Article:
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World War 3: Vladimir Putin opposes recent legislation in Ukraine regarding sovereignty
The situation between Ukraine and Russia has led to escalated tensions as of late, leading many to fear that a world war or widespread military conflict may be started in the region. In another move highlighting the conflict between the two countries, Russian leader Vladimir Putin wrote his opposition to a recent piece of legislation that was passed in Ukraine.
Putin wrote a manifesto weighing in on the new legislation that became law in Ukraine last week. Ukraine’s new law notes the central government’s duty to defend the rights of Tatars, Karaites, and Krymchaks -- three minority communities in Crimea. With Russia’s annexation of Crimea back in 2014, the said minorities are referred to as Russian citizens.
In his manifesto, Putin described Ukraine as an “artificial creation,” saying that they are not separate from Russians as they are all under the same nation. Putin added that they should be grateful to Russia for allowing them to exist.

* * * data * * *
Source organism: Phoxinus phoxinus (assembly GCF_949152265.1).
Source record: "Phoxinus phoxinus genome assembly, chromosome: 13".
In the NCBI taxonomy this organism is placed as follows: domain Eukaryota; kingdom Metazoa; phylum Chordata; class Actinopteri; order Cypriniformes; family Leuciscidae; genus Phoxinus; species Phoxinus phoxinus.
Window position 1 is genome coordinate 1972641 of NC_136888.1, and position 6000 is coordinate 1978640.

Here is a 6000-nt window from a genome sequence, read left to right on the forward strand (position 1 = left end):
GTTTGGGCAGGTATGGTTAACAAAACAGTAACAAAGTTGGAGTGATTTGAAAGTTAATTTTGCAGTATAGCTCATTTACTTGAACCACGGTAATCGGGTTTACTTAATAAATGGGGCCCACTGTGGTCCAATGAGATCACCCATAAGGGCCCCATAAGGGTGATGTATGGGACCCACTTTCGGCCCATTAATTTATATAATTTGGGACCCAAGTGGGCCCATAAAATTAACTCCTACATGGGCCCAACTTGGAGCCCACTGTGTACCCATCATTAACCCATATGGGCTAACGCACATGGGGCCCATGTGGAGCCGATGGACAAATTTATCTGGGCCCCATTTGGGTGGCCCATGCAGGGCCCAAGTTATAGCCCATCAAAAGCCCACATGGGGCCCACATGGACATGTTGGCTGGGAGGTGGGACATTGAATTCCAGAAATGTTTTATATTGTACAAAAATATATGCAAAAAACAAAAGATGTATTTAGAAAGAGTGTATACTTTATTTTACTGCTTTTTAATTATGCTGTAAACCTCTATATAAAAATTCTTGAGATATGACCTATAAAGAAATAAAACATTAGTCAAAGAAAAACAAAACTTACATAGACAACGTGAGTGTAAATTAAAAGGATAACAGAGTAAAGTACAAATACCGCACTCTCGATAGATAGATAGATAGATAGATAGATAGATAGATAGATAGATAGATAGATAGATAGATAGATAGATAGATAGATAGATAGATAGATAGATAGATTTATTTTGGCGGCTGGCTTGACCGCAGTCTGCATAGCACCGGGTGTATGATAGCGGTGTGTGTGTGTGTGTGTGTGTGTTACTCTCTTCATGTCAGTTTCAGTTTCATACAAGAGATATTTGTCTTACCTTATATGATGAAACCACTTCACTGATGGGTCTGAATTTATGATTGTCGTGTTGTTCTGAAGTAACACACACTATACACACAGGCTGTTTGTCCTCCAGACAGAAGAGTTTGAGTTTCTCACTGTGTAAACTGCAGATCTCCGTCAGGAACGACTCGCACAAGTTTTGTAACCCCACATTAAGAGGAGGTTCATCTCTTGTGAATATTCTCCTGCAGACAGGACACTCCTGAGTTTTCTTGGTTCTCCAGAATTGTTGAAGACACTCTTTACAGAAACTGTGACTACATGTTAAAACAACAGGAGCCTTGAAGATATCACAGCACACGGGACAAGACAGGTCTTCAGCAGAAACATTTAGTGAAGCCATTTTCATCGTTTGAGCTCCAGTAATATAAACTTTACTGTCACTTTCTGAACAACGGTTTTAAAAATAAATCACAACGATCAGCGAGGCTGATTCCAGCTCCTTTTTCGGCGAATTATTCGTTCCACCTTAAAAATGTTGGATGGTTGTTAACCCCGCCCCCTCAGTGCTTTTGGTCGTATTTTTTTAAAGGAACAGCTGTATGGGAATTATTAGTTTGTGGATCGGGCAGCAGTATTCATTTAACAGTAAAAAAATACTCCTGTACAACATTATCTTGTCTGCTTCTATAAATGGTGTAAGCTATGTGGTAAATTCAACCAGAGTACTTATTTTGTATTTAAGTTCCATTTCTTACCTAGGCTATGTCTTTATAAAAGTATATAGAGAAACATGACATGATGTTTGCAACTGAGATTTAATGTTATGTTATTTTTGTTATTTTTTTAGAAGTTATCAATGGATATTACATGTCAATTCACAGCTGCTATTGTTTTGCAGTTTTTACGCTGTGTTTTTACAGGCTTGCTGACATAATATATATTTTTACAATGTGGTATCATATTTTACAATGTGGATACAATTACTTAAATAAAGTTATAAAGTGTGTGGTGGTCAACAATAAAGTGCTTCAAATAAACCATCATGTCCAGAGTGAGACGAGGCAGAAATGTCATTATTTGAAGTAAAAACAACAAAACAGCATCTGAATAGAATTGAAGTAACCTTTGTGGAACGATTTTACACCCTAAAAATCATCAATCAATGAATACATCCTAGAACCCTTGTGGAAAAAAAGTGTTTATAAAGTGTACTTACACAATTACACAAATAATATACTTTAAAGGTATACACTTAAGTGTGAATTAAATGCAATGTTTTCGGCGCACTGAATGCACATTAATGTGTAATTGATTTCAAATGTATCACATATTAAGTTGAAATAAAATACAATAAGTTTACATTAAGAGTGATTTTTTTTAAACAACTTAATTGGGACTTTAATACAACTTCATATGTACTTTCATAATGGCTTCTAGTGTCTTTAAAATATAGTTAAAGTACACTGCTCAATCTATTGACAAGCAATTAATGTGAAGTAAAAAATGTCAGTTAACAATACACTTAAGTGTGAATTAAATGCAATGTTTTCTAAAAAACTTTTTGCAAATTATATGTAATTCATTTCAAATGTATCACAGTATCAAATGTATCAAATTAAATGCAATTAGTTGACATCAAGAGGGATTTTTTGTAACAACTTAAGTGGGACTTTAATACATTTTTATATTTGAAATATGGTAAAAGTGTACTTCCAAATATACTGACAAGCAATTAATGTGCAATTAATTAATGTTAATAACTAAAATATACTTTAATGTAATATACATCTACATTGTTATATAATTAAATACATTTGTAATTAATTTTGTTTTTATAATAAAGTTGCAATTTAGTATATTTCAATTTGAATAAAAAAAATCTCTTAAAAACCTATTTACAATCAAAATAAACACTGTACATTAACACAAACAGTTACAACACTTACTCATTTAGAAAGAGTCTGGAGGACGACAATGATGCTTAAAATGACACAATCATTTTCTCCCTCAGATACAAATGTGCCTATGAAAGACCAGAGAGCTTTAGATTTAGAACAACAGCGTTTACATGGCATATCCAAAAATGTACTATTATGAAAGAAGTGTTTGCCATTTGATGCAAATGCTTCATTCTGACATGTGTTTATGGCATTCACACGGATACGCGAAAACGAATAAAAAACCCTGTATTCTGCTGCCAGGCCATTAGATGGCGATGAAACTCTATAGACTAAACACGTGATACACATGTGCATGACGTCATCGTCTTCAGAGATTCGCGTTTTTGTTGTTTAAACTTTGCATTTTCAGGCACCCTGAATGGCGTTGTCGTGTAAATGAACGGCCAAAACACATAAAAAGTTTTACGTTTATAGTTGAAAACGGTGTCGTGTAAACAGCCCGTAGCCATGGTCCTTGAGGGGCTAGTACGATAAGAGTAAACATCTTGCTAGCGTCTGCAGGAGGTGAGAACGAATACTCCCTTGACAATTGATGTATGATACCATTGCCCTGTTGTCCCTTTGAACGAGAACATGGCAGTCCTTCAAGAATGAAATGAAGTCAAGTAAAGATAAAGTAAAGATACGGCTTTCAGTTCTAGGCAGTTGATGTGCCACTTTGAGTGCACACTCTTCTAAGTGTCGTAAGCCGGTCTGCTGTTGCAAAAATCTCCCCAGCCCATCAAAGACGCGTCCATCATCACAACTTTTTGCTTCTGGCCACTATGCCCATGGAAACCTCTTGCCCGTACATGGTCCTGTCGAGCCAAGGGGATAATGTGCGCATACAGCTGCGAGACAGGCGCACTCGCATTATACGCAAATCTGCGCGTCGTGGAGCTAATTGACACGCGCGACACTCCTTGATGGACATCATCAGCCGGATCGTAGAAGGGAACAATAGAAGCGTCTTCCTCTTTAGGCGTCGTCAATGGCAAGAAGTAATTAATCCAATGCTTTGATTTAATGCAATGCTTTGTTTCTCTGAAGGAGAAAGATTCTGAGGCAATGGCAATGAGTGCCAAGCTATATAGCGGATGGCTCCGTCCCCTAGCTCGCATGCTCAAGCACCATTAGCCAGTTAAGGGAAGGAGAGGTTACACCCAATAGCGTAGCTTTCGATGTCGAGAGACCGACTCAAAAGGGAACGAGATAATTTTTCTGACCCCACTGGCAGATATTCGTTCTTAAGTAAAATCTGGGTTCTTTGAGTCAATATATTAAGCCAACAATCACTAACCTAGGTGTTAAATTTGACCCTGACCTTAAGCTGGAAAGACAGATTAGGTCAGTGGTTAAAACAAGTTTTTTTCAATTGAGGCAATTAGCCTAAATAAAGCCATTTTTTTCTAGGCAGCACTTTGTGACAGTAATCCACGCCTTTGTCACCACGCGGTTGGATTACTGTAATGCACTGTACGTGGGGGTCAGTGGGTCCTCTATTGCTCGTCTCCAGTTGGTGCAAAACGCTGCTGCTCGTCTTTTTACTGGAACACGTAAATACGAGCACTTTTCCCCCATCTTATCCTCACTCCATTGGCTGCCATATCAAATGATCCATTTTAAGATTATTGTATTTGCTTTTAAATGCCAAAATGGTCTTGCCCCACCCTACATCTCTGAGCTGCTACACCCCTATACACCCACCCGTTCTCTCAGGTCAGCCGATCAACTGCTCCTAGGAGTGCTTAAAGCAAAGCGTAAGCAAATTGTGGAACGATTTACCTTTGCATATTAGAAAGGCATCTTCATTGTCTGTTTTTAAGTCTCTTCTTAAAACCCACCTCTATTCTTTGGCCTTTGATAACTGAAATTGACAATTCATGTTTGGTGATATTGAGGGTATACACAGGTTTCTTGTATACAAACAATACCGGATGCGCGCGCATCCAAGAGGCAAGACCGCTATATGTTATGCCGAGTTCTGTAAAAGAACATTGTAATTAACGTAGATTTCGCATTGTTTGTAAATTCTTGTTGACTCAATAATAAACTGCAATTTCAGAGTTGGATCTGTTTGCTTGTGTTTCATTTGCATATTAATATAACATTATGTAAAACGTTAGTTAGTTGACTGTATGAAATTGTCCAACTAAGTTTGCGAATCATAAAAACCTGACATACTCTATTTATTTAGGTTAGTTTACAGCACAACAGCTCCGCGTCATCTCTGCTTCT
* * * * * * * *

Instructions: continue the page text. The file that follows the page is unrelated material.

“There is no such thing as a separate Ukrainian people. They are one with the Russians. The state of Ukraine is an artificial creation, a fluke of history that should be grateful to Russia for allowing it to exist,” wrote Putin in the 5,000-word piece. “I am confident that the true sovereignty of Ukraine is possible only in partnership with Russia.”
This manifesto comes amidst tensions in the border the two countries share. The last several months saw Russian military forces maintain their presence at the border while pro-Russian rebels have often clashed with the Ukrainian military.
It is not just the tensions between Russia and Ukraine that are stoking fears of a world war. According to British Conservative MP Tobias Ellwood, who is also the chair of the House of Commons Defense Select Committee, the west faces a big challenge in a possible teaming up of Russia and China.
Speaking with Express, Ellwood claimed that Russia’s support for China could inspire them to become more aggressive and empowered to take over countries it would lay claim to. Ellwood stressed the need for the west to decide how to deal with China as it tries to expand its sovereignty in the world. The MP added that the Chinese Navy grows as big as the UK Navy per year, stressing the manpower the communist nation has compared to other nations.